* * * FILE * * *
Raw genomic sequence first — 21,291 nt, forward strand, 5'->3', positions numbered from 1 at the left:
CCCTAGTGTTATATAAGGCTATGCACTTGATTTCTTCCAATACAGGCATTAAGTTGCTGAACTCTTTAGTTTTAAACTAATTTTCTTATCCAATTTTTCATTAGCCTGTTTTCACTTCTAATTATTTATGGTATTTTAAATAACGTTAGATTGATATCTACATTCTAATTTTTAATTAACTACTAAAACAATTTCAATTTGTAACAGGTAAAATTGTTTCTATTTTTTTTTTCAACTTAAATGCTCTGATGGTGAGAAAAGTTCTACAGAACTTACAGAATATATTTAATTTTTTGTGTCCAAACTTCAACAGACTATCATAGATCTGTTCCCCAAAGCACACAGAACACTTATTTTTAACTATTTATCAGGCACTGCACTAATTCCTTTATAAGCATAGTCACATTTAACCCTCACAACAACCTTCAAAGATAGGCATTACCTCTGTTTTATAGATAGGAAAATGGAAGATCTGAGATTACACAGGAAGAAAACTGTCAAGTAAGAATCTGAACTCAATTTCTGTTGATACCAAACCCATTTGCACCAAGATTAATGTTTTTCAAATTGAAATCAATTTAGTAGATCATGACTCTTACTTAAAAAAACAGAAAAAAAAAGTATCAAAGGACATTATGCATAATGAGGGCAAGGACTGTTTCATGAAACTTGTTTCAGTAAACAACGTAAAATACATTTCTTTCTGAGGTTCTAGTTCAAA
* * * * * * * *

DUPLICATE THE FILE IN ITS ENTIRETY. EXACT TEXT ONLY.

Raw genomic sequence first — 21,291 nt, forward strand, 5'->3', positions numbered from 1 at the left:
CCCTAGTGTTATATAAGGCTATGCACTTGATTTCTTCCAATACAGGCATTAAGTTGCTGAACTCTTTAGTTTTAAACTAATTTTCTTATCCAATTTTTCATTAGCCTGTTTTCACTTCTAATTATTTATGGTATTTTAAATAACGTTAGATTGATATCTACATTCTAATTTTTAATTAACTACTAAAACAATTTCAATTTGTAACAGGTAAAATTGTTTCTATTTTTTTTTTCAACTTAAATGCTCTGATGGTGAGAAAAGTTCTACAGAACTTACAGAATATATTTAATTTTTTGTGTCCAAACTTCAACAGACTATCATAGATCTGTTCCCCAAAGCACACAGAACACTTATTTTTAACTATTTATCAGGCACTGCACTAATTCCTTTATAAGCATAGTCACATTTAACCCTCACAACAACCTTCAAAGATAGGCATTACCTCTGTTTTATAGATAGGAAAATGGAAGATCTGAGATTACACAGGAAGAAAACTGTCAAGTAAGAATCTGAACTCAATTTCTGTTGATACCAAACCCATTTGCACCAAGATTAATGTTTTTCAAATTGAAATCAATTTAGTAGATCATGACTCTTACTTAAAAAAACAGAAAAAAAAAGTATCAAAGGACATTATGCATAATGAGGGCAAGGACTGTTTCATGAAACTTGTTTCAGTAAACAACGTAAAATACATTTCTTTCTGAGGTTCTAGTTCAAA